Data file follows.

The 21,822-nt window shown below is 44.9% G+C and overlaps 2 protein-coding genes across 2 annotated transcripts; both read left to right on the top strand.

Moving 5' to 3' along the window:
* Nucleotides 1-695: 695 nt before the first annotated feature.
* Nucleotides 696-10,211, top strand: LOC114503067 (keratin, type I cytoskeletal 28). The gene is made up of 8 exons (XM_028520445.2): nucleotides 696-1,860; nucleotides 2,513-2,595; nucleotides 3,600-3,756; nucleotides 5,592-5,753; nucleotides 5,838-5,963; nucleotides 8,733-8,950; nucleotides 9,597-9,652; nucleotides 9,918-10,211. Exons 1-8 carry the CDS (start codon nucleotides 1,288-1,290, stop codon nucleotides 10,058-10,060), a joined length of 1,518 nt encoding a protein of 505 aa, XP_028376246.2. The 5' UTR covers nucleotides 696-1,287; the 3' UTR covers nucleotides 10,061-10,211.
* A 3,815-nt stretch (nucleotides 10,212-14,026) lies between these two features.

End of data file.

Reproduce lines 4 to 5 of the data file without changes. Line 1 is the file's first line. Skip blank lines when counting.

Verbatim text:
* Nucleotides 696-10,211, top strand: LOC114503067 (keratin, type I cytoskeletal 28). The gene is made up of 8 exons (XM_028520445.2): nucleotides 696-1,860; nucleotides 2,513-2,595; nucleotides 3,600-3,756; nucleotides 5,592-5,753; nucleotides 5,838-5,963; nucleotides 8,733-8,950; nucleotides 9,597-9,652; nucleotides 9,918-10,211. Exons 1-8 carry the CDS (start codon nucleotides 1,288-1,290, stop codon nucleotides 10,058-10,060), a joined length of 1,518 nt encoding a protein of 505 aa, XP_028376246.2. The 5' UTR covers nucleotides 696-1,287; the 3' UTR covers nucleotides 10,061-10,211.
* A 3,815-nt stretch (nucleotides 10,212-14,026) lies between these two features.